Sunday, December 7, 2008

Writing the flow. . .

Often, when I come out of Stillness from my morning sitting, I am left with a flow of creative energy and think "what a great time to go update my blog!" However, as soon as I sit down in front of the computer, I find that the creative flow has not yet resolved into a word-like substance. And so the updates keep getting put off until I actually drag myself into putting something onto the page. I use this self reflection to preface this entry, because I am still in that flow of creativity - and this is what is emerging. I am going to trust that it will take us all somewhere before I'm done. 

There are many ideas that occur to me during the day - and just as quickly disappear. I'm quite sure that at least some of them are brilliant - and just as sure that most are not. But whatever I may come up with while I'm NOT at liberty to write doesn't matter so much as what comes to me as I sit here now - or anytime I take keyboard in hand and grind something out. Now - just to be clear - I am not complaining. I actually rather enjoy the whole process. . . which leads me to this: While driving across town the other day, I watched a cloud of birds wheeling in the sky and felt a rush of joy rising with them inside me. I thought, "I'm so happy! My life is good. I am blessed with a wonderful partner, right livelihood, a safe and comfortable home. . .." And then I began thinking about how much of my happiness is based outside myself. Some much of it comes from my relationship with my wife, Patricia (aka "the Lovely and Talented") and I started questioning if there was something "wrong" with my happiness because it seems to be so based in externals. 

I took this question home and sat with it; put it on the back burner and let it simmer; and what I've come up with is this: Our happiness in the things around us is based on the choices we make, which in turn is based upon our inner dynamic. When my inner dynamic was clouded and wounded by past karma, I could not make the decisions in my life that led to happiness. Instead, I often chose things (relationships, jobs, experiences) that simply continued the state that I was in already. It took many years of concerted effort at self healing to be able to make healthier choices, less burdened by the experiences of my past. As I was able to make these choices from a more conscious place (due to many years of meditation, etc) I found that I was happier. Was that happiness based simply in the rewards of the choices I made? Or was the happiness the inner root of my outer experience? I suspect the later.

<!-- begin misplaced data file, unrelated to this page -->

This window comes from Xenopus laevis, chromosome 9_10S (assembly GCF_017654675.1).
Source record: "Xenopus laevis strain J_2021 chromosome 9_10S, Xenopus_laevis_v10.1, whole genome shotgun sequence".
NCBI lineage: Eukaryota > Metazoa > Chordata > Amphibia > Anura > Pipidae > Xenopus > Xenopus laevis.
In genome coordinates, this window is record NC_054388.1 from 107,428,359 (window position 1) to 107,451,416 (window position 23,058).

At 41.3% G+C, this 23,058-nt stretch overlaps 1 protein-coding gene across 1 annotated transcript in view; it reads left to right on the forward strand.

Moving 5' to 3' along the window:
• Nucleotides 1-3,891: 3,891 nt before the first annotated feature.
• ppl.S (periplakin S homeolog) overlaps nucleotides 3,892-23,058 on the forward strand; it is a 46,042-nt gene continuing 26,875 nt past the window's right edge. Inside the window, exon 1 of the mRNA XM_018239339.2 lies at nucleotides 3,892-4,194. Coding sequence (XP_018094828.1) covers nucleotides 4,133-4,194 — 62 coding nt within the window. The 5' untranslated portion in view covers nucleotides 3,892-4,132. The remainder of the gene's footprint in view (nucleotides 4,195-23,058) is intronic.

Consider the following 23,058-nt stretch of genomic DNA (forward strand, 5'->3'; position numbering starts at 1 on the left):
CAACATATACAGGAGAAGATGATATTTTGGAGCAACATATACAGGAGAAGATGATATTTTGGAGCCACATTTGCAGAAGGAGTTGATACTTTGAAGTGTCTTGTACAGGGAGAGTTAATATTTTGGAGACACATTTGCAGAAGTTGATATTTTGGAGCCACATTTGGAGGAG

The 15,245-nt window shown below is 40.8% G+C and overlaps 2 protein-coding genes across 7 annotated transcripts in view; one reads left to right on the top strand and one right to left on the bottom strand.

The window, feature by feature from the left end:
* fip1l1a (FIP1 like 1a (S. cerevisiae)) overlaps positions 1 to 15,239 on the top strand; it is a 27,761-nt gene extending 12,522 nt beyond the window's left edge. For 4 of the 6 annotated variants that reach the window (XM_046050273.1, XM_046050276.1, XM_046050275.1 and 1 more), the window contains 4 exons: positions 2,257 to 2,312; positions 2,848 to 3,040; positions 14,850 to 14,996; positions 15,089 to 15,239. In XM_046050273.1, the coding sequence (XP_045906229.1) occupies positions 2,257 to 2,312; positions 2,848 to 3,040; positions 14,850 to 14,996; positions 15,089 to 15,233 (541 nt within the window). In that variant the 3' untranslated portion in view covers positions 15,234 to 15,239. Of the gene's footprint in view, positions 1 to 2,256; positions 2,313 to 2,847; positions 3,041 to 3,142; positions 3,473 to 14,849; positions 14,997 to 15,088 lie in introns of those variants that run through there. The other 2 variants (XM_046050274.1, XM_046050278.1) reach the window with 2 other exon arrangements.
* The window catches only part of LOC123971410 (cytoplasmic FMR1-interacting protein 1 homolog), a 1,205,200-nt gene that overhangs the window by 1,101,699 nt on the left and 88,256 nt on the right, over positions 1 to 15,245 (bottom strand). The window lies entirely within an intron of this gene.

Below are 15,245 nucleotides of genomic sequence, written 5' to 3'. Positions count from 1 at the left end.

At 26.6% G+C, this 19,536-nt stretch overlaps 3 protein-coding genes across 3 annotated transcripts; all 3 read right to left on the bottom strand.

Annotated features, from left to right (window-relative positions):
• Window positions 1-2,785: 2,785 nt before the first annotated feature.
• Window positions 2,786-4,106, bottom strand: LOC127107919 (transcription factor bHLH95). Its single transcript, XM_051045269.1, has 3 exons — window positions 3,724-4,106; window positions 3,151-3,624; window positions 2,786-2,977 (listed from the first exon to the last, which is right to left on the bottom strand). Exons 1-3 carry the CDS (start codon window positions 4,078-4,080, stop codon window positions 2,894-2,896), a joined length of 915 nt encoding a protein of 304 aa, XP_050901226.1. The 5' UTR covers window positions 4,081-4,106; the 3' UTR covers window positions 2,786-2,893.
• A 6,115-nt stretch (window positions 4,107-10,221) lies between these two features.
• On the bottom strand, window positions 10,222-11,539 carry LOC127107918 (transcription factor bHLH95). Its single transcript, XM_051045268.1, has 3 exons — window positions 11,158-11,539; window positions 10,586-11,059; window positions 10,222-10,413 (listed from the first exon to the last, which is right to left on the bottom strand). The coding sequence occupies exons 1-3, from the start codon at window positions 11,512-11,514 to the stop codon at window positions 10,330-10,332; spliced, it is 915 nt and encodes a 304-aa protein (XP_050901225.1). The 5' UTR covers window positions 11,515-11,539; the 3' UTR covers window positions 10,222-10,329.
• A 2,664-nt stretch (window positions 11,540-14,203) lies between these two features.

When I am enjoying a beautiful vista and I feel my heart swell with appreciation, I realize that it is not just the beauty of the view that is involved, but also my capacity to appreciate it. The same is true with anything or anyone who I respond to with appreciation, love, gratitude or joy. When I make offerings to my ancestors in the morning and notice how much more strongly I feel them, it's not because they are any more present than before, but rather that I am now more open to them. 

Has it been mere fortune that allowed Patricia and I to find each other and to be so happy together? I suspect that it is much more than that. It seems to me that, as we grow and develop, we find those things in the world that most clearly reflect our own nature - and in doing so, we reflect the nature of those we find as well.

What I have discovered in this reflection is that the root of our happiness and appreciation of the external is still internal. It is our own inner Self that looks upon the world and sees itself reflected there. As we become more aware of the nature of that reflection, we grow in love and compassion, not only for ourselves, but for all others as well. Truly - to know yourself is the beginning of all wisdom.